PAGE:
Diana’s secret is a big one and the reveal is sensitively handled. There is no unnecessary melodrama. In fact, one of the things that draws the reader to Diana is the way in which the author convincingly relates how naïve she is about some aspects of her situation. Diana’s experience is all the more thought-provoking because she takes us on a journey from childhood through to middle age, and encourages us consider how far she and society have come in the last few decades.
The deft combination of coming-of-age and mid-life-crisis produces an excellent story. I love good, intelligent writing, and I’m looking forward to reading more from this author.
Powerful and poignant
Di is a psychology lecturer whom we know in the first few pages lives with the kind of issues that have caused repeated suicide attempts and a continuing need to self-harm. But she has met a new man and decides things can’t go on like this. If she wants Simon and a ‘normal’ life she is going to have to resolve the hangover of guilt and confusion from her childhood which culminated in a mysterious trip to Cairo when she was a teenager.
Neither the blurb nor the book-cover (on my elderly Kindle, anyway!) gives much away as to what Sugar and Snails is all about and I admit for a while I did feel frustrated by the knowledge there were secrets being held back from the reader. However as Di’s current difficulties are fleshed out by episodes from her past life (all beautifully depicted) the writer’s control of the story is never in doubt and when things fall suddenly into place there is a brilliantly paced denouement. Moreover by the end I was totally engaged with Di and desperately needed to know how she was going to move on.
There is a lot of pain in this book, so it’s not light entertainment, but there is humour too. The only comparison I can think of is Rose Tremain’s 'Sacred Country', and I would say that Sugar and Snails deals with a similar topic in a subtle, humane and moving way without ever compromising on character. My only quibble is with boyfriend Simon – somehow I miss the kind of spark between him and Diana that will change either of their lives. But in the end Simon is only a catalyst for Di’s reassessment of her life and her place in her family. He is arguably the least important member of a colourful and convincing cast. In all other respects this is a brilliantly executed debut novel which I hope gets the recognition it deserves.
The central character, Di, is desperately holding her secret past to herself. It soon becomes clear that her life is “paralysed” by earlier events from which she is unable to release herself and have left her trapped as a socially awkward individual who feels unable to live true to the person she really is.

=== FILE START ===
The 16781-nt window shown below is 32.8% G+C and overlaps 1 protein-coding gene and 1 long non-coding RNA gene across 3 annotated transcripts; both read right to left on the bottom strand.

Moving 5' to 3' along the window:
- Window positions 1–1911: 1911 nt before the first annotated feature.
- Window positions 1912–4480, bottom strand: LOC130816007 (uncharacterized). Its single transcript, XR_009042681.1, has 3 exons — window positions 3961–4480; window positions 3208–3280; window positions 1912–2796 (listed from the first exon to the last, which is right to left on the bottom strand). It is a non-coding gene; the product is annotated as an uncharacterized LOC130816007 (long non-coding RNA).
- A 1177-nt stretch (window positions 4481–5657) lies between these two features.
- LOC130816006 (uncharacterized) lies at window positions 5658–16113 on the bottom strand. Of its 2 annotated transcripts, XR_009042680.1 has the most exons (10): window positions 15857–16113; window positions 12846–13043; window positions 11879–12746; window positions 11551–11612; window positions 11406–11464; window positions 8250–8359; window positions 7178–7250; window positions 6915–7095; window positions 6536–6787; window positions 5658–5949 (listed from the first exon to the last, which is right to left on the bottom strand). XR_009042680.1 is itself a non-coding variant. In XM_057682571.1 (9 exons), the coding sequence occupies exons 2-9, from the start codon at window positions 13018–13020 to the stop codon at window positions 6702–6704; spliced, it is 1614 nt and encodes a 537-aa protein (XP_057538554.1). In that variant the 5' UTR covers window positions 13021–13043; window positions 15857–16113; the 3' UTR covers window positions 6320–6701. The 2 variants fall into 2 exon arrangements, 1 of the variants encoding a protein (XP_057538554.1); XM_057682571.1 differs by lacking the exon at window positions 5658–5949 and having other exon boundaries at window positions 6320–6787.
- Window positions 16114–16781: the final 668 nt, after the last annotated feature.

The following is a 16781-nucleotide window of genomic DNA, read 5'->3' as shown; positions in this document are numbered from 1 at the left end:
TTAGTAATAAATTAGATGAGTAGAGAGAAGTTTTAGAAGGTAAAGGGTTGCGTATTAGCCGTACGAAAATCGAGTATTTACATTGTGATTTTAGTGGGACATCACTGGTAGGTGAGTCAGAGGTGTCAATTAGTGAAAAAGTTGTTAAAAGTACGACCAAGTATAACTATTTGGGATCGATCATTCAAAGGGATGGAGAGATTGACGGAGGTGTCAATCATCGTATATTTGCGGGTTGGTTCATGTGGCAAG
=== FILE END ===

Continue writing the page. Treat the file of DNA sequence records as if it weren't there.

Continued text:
The opening scene in the book finds her sitting half way down the stairs, head bowed and clutching herself defensively round the chest; body language that reflects her state of mind. In parallel the author also withholds the truth of the past from the reader and just as Di finds the means and resolve to share her secret with friends this is mirrored by the way the author shares Di’s secrets with the reader.
Some readers may guess Di’s secret early on in the book but that doesn’t matter – it is not a “who done it” and even those who guess right will still admire the way that the author skilfully drops hints that enable the reader to incrementally piece together the facts of the past. This technique is not only used to reveal what has happened to Di in the past but also to lead the reader to an understanding of her father and his relationship with his daughter. The “slow reveal” technique requires regular back and forth shifts along Di’s time continuum. This has potential for confusing the reader but Anne Goodwin’s vivid prose and clever structuring allows the reader to easily follow the threads and join up the links without difficulty.
The author provides a strong supporting cast of characters in the form of Di’s parents and Venus, her long standing friend and work colleague. Perhaps less convincing is the male love interest, Simon. It is not easy to understand why Di might be attracted to this character other than that he was an available male who showed interest in her. However, as another reviewer has pointed out, Simon is perhaps little more than a device that enables Di to break free from the past; beyond that we have little interest in the outcome of the relationship. It is Di’s evolving relationship with herself and the slow reveal of her traumatic journey that keeps the reader enthralled right to the end of this compelling book.